Class Notes on King Henry IV, Part I (taken from Shakespeare and His Age class)
“Strong man” concept of rule versus Divine Right? Which is right? God is still in control of both – although man seems to get credit for the first…Look at the history of nations…
Does Falstaff really love Prince Hal?
Honor is keyword of play, according to Dr. Gurney. Time and history are also major themes.
Prince Hal is caught between two characters which represent the two sides of himself or his attitudes: Hotspur (representing the part of Hal that wants political power/has ambition, and desires honor) and Falstaff (representing the part of Hal that simply wants to live and enjoy life).
The Greek word for grace is charisma. Falstaff has lots of Charisma…although it doesn’t seem he has much grace.
Is Falstaff a combination of both Puck and Bottom from A Midsummer Night’s Dream? Does Falstaff represent humanity, in how not everyone is on the road of politics?
Dr. Gurney sees these two sides as being fundamentally incompatible – how can one maintain personality, a sense of right and wrong, when they are involved in politics? He believes that politics force people to abandon themselves in a sense, and become forced to be a slave to power.
It is very obscene when religion is used for political advancement. God isn’t fooled, though. And yet, that does not mean that all “religion” in politics is wrong, does it? What does Christ say about following him? Humbleness, care for others, care for God, not allowing people to pressure you into anything, yet being incredibly aware of others’ interests and well being – more so than one’s own. SO this is compatible with politics only when it is done truly for the people, not the politicians.
But, in order to gain following, a politician must play himself up as well as become controlled by those in power, even if he does effect positive change or help the people. Sell your soul, basically…is that why Christ was so concerned with the individual? Personally helping the widow across the street instead of trying to eliminate hunger for all widows? We don’t need politics to enable us to help others, but can we still be in politics?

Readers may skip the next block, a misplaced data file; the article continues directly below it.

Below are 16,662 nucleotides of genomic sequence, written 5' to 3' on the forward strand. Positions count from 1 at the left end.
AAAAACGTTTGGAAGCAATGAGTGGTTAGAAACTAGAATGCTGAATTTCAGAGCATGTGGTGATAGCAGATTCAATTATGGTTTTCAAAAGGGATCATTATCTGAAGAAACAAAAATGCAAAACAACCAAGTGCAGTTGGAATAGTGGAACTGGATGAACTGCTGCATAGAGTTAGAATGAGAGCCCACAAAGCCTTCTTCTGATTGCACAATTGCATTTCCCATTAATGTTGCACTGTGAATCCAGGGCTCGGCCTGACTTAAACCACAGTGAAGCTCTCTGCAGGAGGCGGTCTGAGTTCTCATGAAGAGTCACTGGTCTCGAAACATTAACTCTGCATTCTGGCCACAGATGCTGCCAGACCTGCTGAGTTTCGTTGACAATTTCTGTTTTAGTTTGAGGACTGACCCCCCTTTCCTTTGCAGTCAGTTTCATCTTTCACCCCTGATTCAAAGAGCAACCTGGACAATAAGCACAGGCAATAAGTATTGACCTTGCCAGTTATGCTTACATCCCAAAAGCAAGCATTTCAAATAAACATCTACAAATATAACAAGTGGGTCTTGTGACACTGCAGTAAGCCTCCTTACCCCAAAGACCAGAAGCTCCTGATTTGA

Daniel was, and he maintained purity of heart and integrity. Paul was, in a sense. David certainly was, but it often got him into trouble. All the Israelite judges (and Moses) were…
Is Hal a deceptive hypocrite? Or “politically accurate?”
Does he have a split personality? Or is he merely assuming his “political ruler” role? Is Hal’s soliloquy representative of his full/complete idea about his rule/ political intentions? Or is this just a part of Hal, which is later abandoned with his abandonment to revelry?
Is Hotspur incapable of disguising his motives in front of others in order to achieve his goals, as Dr. Gurney says? How do he and Hal compare? He has almost no control over himself and his emotions, while Hal has too much control, not only of himself, but also of others.
Line 15-20 of 2.2: The Percy’s/Northumberland and Bolingbroke are thieves of the throne and now are not true to each other…